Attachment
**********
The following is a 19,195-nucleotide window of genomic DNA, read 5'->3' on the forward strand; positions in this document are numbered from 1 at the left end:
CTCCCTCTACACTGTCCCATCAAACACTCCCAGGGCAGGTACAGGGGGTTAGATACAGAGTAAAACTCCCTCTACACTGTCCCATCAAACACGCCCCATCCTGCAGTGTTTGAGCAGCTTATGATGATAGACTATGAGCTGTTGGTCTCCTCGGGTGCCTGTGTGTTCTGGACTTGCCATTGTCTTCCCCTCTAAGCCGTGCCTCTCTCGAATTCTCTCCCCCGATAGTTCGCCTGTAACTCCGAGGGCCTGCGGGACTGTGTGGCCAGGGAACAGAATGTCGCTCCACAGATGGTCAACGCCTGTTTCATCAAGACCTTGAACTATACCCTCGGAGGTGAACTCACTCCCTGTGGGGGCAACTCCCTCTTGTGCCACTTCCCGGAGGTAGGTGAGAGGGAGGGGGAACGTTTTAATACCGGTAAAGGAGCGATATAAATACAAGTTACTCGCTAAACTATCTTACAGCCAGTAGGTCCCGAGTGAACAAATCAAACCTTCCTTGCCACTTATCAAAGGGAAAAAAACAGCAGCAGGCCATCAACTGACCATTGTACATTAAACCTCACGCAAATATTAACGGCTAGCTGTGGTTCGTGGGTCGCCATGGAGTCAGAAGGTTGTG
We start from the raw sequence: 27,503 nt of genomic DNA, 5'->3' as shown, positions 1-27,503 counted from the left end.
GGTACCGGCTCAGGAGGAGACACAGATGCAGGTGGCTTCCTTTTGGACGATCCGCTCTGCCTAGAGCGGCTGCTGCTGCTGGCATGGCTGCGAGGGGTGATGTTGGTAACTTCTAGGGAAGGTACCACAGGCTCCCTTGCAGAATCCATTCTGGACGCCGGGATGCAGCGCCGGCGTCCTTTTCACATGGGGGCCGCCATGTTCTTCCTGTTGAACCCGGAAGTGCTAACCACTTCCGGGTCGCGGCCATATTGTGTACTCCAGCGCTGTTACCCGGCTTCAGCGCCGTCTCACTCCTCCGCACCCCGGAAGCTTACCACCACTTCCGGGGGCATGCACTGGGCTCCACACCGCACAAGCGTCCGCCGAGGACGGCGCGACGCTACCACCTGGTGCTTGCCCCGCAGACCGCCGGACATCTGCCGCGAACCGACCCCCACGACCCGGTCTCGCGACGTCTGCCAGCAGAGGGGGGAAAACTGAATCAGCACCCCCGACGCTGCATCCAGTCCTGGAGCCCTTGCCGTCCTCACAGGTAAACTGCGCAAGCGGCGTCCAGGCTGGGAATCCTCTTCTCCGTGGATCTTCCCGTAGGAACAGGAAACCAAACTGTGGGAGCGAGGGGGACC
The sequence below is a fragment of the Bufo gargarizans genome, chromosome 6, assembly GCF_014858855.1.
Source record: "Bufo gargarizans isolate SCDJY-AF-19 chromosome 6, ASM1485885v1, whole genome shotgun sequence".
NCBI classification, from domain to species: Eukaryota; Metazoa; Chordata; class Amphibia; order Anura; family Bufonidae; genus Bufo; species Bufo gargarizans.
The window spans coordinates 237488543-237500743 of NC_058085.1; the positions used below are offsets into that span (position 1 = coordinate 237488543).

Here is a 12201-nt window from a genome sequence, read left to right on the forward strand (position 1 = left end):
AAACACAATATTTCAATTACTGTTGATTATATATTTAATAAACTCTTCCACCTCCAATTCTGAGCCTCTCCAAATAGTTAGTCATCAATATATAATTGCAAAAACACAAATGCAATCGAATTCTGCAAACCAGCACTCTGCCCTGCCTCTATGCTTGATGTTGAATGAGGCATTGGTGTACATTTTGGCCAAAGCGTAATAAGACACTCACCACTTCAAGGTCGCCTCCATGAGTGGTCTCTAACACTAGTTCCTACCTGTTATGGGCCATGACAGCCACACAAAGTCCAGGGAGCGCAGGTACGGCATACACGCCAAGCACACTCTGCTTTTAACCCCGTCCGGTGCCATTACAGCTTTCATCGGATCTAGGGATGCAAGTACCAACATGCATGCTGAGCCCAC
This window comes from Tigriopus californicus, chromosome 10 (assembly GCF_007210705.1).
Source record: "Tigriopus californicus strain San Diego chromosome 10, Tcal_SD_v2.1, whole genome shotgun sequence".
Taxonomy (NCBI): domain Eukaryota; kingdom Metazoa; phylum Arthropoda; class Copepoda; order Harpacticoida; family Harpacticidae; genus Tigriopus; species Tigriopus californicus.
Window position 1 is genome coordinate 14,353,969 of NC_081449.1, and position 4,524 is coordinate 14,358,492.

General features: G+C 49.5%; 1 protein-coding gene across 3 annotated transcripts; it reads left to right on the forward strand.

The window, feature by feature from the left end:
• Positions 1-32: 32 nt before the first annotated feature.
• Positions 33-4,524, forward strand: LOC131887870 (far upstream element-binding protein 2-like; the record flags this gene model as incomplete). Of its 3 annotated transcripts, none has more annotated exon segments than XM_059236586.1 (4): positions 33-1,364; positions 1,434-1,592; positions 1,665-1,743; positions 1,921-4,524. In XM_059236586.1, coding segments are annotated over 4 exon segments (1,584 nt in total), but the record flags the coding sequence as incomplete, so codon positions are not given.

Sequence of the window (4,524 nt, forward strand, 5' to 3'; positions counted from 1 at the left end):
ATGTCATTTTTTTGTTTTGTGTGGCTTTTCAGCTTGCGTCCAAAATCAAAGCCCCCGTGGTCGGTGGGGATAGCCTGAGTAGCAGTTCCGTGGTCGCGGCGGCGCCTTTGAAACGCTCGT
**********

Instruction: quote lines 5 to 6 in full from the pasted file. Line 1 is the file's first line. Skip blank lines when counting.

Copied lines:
The sequence below is a fragment of the Bufo gargarizans genome, chromosome 6, assembly GCF_014858855.1.
Source record: "Bufo gargarizans isolate SCDJY-AF-19 chromosome 6, ASM1485885v1, whole genome shotgun sequence".